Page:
William Rufus de Vane King and James Buchanan. King and Buchanan shared a long-time intimate friendship and quarters in Washington, DC. Buchanan called their relationship a communion. Rufus, was referred as his ''better half,'' ‘''his wife,'' and ''Aunt Fancy.'' Upon Kings appointment as minister to France, Buchanan wrote: ''I am now 'solitary and alone,' having no companion in the house with me. I have gone a wooing to several gentleman, but have not succeeded with any of them. I feel that it is not good for man to be alone; and should not be astonished to find myself married to some old maid who can nurse me when I am sick, provide good dinners from me when I am well, and not expect from me any very ardent or romantic affection.'' Elected Franklin Pierce’s vice president, King died before serving under him.
Marion (Mimi) Fahnestock and John F. Kennedy. In 2003, Mimi confirmed to the world that as a prep school senior, she caught the eye of JFK. ''From June 1962 to November 1963, I was involved in a sexual relationship with President Kennedy.'' The admission came after a new biography alleged an affair between the President and an unidentified intern.
Marilyn Monroe and John F. Kennedy. Before she was a movie star, Marilyn was a model gracing the covers of hundreds of magazines and winning beauty contests (she was 1947's Miss California Artichoke Queen). Nothing about JFK and Marilyn’s affair appeared in print while they were alive. Now biographical accounts of both figures include their affair as a certainty. In infamous film footage, she sings a breathy and seductive rendition of “Happy Birthday” to JFK in May 1962. She wore a revealing dress into which she literally was sewn. The President had a history of back trouble. After a rendezvous with Kennedy in New York, Marilyn giggled and confided to a friend, '' I think I made his back feel better.'' She died in August 5, 1962.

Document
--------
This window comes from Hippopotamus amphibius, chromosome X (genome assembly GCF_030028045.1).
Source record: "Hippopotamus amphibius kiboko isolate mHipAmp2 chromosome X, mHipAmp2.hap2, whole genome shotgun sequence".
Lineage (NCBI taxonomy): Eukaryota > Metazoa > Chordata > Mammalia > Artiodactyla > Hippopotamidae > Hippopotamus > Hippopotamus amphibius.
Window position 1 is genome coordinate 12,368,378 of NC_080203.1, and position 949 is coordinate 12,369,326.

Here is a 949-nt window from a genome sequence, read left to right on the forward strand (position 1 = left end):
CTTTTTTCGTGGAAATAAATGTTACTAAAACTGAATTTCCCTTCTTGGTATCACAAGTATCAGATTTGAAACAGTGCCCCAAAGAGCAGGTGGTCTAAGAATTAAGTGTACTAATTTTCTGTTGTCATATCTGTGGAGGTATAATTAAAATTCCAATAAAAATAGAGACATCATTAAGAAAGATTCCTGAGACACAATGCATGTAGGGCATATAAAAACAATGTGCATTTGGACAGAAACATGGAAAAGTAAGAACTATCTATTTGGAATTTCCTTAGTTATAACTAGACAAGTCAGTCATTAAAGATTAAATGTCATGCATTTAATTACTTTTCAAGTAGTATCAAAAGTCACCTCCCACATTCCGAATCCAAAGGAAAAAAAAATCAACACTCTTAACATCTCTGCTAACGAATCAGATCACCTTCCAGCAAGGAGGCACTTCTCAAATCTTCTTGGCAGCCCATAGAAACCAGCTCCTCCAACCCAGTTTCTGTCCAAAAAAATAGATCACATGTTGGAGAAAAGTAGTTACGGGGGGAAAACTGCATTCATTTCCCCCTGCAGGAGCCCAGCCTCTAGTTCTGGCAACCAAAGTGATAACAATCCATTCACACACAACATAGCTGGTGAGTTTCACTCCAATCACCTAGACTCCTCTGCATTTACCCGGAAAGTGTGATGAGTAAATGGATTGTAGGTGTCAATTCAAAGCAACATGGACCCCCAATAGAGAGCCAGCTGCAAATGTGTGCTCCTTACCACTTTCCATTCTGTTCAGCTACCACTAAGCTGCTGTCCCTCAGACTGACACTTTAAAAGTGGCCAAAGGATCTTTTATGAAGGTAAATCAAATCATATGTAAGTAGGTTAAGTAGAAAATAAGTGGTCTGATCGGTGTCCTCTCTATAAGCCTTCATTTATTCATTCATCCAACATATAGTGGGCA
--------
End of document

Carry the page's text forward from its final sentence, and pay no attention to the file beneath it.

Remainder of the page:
Blaze Starr and John F. Kennedy. Most noted for her flaming red hair and a 44DD-25-35 figure, Blaze became one of the most noted strippers in the world. In “RFK: A Candid Biography” author C. David Heymann writes that JFK attributed his success in the Richard Nixon debate to a fling beforehand with stripper Blaze Starr, with whom he had sex in a hotel closet while her fiancé, Governor Earl Long, was hosting a party in the room next door. She also became a pin-up sensation with the help of legendary photographer and director Russ Meyers.
Gennifer Flowers and Bill Clinton. Gennifer, a former Little Rock newscaster who now coos lounge-jazz standards Gennifer Flowers, who claimed in 1992 to be then-presidential candidate Clinton's lover. ''I loved him, and he loved me,'' she said. Several years later, the Flowers scandal resurfaced following reports that Clinton admitted to the relationship under oath during his deposition in an unrelated sexual harassment lawsuit brought by former Arkansas employee Paula Jones. Gennifer said she started seeing Clinton 18 months after Clinton and his wife Hillary had been married but had no child. At the time Gennifer was 27, and the relationship lasted until she was 40.
Lucia Gilbert Calhoun and James Garfield. Lucia was an 18 year-old reporter for The New York Time when her relationship with Garfield began. In 1864, the future President’s wife Lucretia learned of their affair. After confessing his guilt, Lucretia made it clear that Garfield must either give up the relationship or get a divorce. He chose his marriage.
Alice Glass and Lyndon B. Johnson . Before he became President but while he was a Congressman and already married to Lady Bird Johnson, LBJ began his affair with Alice. She was later the wife, but at the time live-in partner, of publisher Charles E Marsh. Marsh was one of Johnson’s wealthiest political supporters. The earthy Johnson who at 6' 3'' was the second tallest President. He would show off his penis, which he called ''Jumbo.'' to embarrassed Senate colleagues. After his death, when asked about her husband's reputation for womanizing, Lady Bird said, ''Well, Lyndon loved the human race . . . and half of the human race are women.''